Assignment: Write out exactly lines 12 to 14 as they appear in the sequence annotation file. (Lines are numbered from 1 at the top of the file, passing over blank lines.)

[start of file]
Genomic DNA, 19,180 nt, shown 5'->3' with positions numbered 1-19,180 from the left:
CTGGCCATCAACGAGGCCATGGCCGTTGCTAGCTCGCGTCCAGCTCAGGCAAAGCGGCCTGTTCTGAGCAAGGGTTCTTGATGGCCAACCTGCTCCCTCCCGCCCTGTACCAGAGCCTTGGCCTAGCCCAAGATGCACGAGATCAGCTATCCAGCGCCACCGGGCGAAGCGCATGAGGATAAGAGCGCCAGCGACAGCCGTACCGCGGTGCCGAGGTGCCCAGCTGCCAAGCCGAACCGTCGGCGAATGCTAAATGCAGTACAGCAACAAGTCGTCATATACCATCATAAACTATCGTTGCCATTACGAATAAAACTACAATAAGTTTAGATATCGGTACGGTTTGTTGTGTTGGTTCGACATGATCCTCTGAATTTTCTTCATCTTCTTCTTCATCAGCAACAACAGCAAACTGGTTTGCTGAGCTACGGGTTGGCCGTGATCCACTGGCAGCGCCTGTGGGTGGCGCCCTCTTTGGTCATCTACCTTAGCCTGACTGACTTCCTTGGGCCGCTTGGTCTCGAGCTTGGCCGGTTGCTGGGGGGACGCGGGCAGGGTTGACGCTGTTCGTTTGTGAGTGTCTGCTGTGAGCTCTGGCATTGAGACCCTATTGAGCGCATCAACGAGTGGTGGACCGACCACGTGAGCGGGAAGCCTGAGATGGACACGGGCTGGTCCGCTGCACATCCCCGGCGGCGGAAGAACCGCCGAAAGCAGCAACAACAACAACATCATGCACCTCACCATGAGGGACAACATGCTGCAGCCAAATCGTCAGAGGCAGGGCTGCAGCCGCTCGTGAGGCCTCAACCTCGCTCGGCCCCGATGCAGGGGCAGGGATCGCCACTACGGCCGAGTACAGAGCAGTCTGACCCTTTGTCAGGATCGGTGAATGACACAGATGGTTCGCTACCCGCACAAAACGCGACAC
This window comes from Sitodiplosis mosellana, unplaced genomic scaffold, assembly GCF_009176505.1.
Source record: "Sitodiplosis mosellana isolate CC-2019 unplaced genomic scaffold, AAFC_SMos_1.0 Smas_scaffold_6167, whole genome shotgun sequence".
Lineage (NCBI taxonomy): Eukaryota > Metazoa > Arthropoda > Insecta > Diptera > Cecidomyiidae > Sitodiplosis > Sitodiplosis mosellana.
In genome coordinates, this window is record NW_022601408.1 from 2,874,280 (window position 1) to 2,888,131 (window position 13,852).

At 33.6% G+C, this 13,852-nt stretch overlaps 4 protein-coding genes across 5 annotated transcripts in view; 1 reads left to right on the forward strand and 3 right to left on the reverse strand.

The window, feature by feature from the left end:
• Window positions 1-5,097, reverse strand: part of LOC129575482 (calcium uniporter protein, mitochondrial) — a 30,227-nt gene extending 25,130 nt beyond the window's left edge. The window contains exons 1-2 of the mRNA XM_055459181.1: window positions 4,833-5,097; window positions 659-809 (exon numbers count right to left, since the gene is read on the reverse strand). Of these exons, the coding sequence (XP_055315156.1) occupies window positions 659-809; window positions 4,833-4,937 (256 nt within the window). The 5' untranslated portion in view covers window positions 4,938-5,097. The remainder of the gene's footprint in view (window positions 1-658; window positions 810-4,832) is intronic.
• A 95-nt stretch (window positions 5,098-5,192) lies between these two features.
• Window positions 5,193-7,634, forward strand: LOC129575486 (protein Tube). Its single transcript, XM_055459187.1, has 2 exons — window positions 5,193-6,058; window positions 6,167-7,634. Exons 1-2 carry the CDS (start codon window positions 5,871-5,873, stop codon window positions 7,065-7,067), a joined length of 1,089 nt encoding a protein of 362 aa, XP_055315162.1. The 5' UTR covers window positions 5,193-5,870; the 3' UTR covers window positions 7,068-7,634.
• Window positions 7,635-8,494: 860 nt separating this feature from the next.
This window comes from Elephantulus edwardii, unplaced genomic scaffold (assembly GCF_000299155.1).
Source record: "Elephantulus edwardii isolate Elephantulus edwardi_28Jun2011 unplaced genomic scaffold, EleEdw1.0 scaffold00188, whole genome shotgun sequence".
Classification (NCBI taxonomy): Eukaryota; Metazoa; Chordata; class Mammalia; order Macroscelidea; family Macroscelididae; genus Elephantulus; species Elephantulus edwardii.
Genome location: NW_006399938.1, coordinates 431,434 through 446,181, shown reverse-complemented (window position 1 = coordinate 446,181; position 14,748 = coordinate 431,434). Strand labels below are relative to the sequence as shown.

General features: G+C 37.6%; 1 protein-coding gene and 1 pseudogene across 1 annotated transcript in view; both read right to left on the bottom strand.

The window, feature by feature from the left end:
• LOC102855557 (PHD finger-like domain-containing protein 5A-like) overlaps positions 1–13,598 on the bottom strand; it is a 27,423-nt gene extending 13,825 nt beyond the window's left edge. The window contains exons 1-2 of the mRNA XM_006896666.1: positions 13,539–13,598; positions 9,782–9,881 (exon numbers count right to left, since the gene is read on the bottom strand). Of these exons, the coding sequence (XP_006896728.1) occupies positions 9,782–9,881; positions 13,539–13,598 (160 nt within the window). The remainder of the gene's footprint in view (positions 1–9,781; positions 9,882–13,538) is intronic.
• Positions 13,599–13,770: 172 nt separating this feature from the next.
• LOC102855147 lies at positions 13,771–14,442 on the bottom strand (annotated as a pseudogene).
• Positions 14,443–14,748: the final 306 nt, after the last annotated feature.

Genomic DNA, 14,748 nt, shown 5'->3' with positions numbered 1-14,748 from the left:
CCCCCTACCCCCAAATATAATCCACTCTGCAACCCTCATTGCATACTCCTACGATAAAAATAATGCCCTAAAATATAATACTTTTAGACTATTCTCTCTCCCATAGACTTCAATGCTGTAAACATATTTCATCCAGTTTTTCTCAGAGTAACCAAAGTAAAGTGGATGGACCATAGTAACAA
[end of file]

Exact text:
• Window positions 7,635-8,494: 860 nt separating this feature from the next.
This window comes from Elephantulus edwardii, unplaced genomic scaffold (assembly GCF_000299155.1).
Source record: "Elephantulus edwardii isolate Elephantulus edwardi_28Jun2011 unplaced genomic scaffold, EleEdw1.0 scaffold00188, whole genome shotgun sequence".